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Editorial commentary

Clinical neurology: a changing role? Michael Swash Nicholl and Appleton1 suggest that the classical technique of history and examination, a skill assiduously acquired by generations of physicians, perhaps especially by neurologists, has begun to fall into disuse, even neglect. This is not a new issue, but has it become more evident as the scope, sensitivity and accuracy of diagnostic investigations, especially neuroimaging, has increased? Neurologists do not follow the ‘full examination’ protocol described in undergraduate textbooks2 but use heuristic processes to shortcut the process.3 Thus, the old adage ‘if you don’t know the diagnosis a few minutes after you meet the patient you probably never will’. Imaging has changed this dependence on clinical intuition but, as the late Bryan Matthews wrote in his little book, Practical Neurology, ‘if (investigations) can be carried out by the signing of a form requesting someone else to do them there is a temptation to obtain as much information as possible by this simple method’.4 However, therein lies much cost to the healthcare funder, and not a little potential discomfort to the patient, plus a wealth of possibly conflicting information.5 In an era when diagnosis may be established by scientific tests, the clinical assessment has a rather different role. Granted, it should direct investigation, but in reality the patient presents Correspondence to Professor Michael Swash, Department of Neurology, The Royal London Hospital, The Royal London Hospital, London EC2Y 8BL, UK; [email protected]

not with a diagnosis but with symptoms and disabilities. The physician’s role is to manage these problems and, hopefully, to reverse them. Thus, the neurologist will treat spasticity, pain, seizures, headache, neurogenic bladder problems, dizziness and dementia as problems in their own right. Although treatment of an underlying causative condition may be helpful, too often the underlying cause, even in 2014, will not be directly curable. It is, therefore, the patient’s understanding of their problem, not the academic diagnosis, that is of cardinal importance.4 The story given by the patient represents the database from which all else stems.2 3 Nicholl and Appleton1 rightly make the point that economically efficient assessment, driven by careful clinical assessment, is good for the healthcare system, and also for the healthy taxpayer’s pocket, but this is not something that is of concern for the patient and their family. Understandably, they simply want the best regardless of cost. Such aspirations may lead to a mismatch between expectation and outcome, and therefore to escalating medicolegal costs. The clinical assessment is driven by the patient’s account of the problem, the history. For example, in a patient with sciatica, don’t start with funduscopy. The issue we face today is simply an extension of previous debates. How should the rapidly evolving modern investigations be integrated into diagnosis and management? This problem will not go away, and it will be the focus of coming contemporary political discussion in developed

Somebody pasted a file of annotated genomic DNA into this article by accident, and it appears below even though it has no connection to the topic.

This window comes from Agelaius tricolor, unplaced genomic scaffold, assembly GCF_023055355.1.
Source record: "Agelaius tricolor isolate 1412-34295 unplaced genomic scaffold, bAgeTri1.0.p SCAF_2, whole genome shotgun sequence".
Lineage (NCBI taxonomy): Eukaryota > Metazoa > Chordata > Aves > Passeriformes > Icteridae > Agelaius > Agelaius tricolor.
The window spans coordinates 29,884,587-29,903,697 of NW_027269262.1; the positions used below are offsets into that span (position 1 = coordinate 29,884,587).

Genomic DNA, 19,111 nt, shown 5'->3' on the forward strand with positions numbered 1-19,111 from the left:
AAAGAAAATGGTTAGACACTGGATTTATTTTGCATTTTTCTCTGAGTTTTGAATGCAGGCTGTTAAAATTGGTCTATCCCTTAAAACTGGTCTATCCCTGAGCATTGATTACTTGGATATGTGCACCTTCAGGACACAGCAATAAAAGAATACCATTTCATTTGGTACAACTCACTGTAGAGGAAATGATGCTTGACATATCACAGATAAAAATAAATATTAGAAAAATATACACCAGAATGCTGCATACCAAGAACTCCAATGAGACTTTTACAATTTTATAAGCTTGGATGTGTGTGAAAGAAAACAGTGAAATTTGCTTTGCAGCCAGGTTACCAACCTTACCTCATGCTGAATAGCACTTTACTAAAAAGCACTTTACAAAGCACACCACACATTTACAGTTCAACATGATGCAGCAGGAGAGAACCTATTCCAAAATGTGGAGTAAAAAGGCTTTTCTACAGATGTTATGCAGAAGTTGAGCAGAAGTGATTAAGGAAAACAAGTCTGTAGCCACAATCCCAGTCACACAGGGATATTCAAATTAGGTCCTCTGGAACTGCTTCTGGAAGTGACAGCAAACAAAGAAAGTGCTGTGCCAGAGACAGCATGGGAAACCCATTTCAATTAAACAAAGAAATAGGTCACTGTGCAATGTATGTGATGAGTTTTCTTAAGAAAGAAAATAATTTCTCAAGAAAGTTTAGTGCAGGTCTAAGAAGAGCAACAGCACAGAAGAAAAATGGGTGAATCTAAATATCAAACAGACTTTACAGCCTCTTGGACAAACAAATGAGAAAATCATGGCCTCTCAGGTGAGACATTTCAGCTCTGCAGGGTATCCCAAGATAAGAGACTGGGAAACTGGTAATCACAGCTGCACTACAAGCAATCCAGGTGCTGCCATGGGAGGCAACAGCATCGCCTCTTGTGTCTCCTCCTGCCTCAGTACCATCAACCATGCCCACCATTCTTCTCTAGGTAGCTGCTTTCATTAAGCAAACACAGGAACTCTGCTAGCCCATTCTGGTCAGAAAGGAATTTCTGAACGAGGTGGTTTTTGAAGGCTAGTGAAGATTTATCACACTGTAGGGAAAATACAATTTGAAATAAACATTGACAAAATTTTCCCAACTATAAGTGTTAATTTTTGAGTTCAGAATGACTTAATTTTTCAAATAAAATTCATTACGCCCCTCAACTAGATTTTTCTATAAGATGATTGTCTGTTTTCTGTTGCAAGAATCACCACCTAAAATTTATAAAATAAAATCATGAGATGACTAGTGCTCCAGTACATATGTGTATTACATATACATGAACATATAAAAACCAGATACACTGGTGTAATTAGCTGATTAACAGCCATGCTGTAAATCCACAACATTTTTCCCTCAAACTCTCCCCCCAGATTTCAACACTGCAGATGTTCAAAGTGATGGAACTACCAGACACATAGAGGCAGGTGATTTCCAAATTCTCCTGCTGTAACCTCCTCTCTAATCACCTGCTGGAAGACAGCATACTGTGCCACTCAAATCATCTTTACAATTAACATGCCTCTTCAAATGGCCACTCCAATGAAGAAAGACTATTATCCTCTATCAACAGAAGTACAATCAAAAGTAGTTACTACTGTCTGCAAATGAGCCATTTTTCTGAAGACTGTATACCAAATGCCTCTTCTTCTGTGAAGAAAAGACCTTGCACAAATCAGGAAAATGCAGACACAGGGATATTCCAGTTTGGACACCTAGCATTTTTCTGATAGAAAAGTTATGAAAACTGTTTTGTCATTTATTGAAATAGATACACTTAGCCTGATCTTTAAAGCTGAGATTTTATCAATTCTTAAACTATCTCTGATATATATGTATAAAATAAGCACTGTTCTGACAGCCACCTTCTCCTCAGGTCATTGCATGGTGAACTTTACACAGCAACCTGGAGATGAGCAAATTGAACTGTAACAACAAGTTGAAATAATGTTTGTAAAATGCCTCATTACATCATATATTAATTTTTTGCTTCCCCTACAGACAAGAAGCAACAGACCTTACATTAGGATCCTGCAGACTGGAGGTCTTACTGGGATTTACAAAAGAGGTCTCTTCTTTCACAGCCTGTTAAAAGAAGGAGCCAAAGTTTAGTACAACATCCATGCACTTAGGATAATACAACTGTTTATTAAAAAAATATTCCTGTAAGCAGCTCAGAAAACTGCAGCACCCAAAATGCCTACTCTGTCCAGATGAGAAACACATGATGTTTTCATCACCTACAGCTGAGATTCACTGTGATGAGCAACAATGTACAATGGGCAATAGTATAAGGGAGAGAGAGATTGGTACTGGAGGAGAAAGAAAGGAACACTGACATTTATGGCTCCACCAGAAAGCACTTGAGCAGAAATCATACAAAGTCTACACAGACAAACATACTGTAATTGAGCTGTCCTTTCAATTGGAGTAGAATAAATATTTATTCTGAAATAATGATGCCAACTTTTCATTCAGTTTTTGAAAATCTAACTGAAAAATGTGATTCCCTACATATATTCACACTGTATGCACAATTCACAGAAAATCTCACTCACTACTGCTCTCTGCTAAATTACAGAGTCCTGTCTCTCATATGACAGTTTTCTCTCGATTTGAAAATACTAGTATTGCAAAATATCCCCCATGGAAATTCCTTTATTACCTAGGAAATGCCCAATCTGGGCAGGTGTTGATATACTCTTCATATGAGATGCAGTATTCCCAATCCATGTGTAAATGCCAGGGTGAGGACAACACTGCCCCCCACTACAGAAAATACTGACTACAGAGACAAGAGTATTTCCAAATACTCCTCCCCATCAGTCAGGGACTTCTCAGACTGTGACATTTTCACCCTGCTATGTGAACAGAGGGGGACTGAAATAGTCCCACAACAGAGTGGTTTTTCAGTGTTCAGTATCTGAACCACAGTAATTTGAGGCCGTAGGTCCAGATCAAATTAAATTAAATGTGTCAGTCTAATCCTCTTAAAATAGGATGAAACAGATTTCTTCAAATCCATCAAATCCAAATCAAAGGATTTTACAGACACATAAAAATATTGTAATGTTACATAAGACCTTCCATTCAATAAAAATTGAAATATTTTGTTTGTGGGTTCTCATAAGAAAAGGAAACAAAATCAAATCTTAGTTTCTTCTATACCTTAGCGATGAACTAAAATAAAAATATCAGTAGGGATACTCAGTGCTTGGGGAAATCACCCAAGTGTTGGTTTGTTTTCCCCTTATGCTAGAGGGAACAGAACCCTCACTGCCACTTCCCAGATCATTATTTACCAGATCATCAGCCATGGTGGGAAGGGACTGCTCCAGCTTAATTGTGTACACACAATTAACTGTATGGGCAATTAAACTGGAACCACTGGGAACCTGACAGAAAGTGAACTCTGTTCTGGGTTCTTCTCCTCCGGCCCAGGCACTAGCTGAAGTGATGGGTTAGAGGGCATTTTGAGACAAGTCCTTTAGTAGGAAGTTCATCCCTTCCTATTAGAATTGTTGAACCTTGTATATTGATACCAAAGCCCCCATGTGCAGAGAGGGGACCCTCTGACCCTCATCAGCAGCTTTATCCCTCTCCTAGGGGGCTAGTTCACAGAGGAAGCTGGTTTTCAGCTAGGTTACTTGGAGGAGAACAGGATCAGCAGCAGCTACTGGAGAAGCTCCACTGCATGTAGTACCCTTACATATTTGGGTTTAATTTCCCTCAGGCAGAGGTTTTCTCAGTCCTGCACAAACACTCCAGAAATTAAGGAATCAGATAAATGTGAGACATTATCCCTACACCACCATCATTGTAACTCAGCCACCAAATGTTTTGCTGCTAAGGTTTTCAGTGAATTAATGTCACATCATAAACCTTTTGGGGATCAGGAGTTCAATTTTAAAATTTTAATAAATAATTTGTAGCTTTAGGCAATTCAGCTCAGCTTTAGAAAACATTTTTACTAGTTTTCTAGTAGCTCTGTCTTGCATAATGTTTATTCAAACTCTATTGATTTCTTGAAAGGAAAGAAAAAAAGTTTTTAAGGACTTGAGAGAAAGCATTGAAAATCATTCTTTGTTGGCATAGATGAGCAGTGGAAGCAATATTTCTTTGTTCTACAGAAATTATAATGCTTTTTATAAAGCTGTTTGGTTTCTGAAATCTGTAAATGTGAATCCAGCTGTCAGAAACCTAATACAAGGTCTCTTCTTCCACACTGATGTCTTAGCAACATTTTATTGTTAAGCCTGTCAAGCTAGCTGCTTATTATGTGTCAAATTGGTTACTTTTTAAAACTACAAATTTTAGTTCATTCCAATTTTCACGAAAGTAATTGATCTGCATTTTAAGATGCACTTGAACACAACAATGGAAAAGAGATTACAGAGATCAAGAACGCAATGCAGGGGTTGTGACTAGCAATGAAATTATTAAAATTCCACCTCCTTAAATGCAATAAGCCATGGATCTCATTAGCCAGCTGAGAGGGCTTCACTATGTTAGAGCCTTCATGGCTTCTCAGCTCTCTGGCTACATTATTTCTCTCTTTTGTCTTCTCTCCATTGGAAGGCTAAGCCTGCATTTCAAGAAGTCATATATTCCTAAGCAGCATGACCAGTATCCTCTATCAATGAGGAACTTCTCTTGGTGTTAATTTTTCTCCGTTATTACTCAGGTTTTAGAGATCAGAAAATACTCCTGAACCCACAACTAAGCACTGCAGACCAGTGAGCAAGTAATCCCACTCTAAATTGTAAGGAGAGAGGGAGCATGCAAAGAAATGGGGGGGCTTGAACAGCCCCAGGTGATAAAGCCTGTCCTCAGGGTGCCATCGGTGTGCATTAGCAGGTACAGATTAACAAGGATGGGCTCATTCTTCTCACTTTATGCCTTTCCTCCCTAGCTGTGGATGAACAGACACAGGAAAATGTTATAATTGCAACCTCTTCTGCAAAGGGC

Western countries, and perhaps especially in countries with smaller budgets. Nicholl and Appleton promote medical education as the way forward, but the issues are wider than that. They deserve much further research to derive algorithms for effective and sustainable usage of healthcare budgetary resources. Competing interests None. Provenance and peer review Commissioned; internally peer reviewed.

To cite Swash M. J Neurol Neurosurg Psychiatry 2015;86:123. Received 5 May 2014 Accepted 17 May 2014 Published Online First 4 June 2014

▸ http://dx.doi.org/10.1136/jnnp-2013-306881 J Neurol Neurosurg Psychiatry 2015;86:123. doi:10.1136/jnnp-2014-308495

REFERENCES 1

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4 5

Swash M. J Neurol Neurosurg Psychiatry February 2015 Vol 86 No 2

Nicholl DJ, Appleton JP. Clinical neurology: why this still matters in the 21st century. J Neurol Neurosurg Psychiatry 2015;86:229–33. McCauley J, Swash M. Nervous system. In: Swash M, Glynn M, Eds. Hutchison’s clinical methods; an integrated approach to clinical practice. 22nd edn. Edinburgh: Saunders Elsevier,2007;178–247. Vickrey BG, Samuels MA, Ropper AH. How neurologists think: a cognitive psychology perspective on missed diagnosis. Ann Neurol 2010;67:425–33. Matthews B. Practical neurology. Oxford: Blackwell Scientific Publications, 1963;1–256 ( page 2). Pewsner D, Battaglia M, Minder C, et al. Ruling a diagnosis in or out with “SpPin” and “SnNOut”: a note of caution. BMJ 2004;329:209–13.

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Clinical neurology: a changing role? Michael Swash J Neurol Neurosurg Psychiatry 2015 86: 123 originally published online June 4, 2014

doi: 10.1136/jnnp-2014-308495 Updated information and services can be found at: http://jnnp.bmj.com/content/86/2/123

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